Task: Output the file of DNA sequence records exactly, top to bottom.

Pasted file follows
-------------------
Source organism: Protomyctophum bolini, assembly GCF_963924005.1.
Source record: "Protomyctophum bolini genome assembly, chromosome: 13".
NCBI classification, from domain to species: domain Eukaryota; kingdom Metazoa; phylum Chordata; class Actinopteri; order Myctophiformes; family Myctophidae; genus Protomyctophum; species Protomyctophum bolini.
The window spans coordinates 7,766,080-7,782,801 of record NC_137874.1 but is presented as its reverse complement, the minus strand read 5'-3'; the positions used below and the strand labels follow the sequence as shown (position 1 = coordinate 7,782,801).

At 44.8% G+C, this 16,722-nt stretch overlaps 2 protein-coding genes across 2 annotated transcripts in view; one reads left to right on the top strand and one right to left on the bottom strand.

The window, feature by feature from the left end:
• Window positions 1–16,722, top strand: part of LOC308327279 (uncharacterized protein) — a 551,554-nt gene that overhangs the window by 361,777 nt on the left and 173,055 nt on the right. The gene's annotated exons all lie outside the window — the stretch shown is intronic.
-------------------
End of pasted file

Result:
Source organism: Protomyctophum bolini, assembly GCF_963924005.1.
Source record: "Protomyctophum bolini genome assembly, chromosome: 13".
NCBI classification, from domain to species: domain Eukaryota; kingdom Metazoa; phylum Chordata; class Actinopteri; order Myctophiformes; family Myctophidae; genus Protomyctophum; species Protomyctophum bolini.
The window spans coordinates 7,766,080-7,782,801 of record NC_137874.1 but is presented as its reverse complement, the minus strand read 5'-3'; the positions used below and the strand labels follow the sequence as shown (position 1 = coordinate 7,782,801).

At 44.8% G+C, this 16,722-nt stretch overlaps 2 protein-coding genes across 2 annotated transcripts in view; one reads left to right on the top strand and one right to left on the bottom strand.

The window, feature by feature from the left end:
• Window positions 1–16,722, top strand: part of LOC308327279 (uncharacterized protein) — a 551,554-nt gene that overhangs the window by 361,777 nt on the left and 173,055 nt on the right. The gene's annotated exons all lie outside the window — the stretch shown is intronic.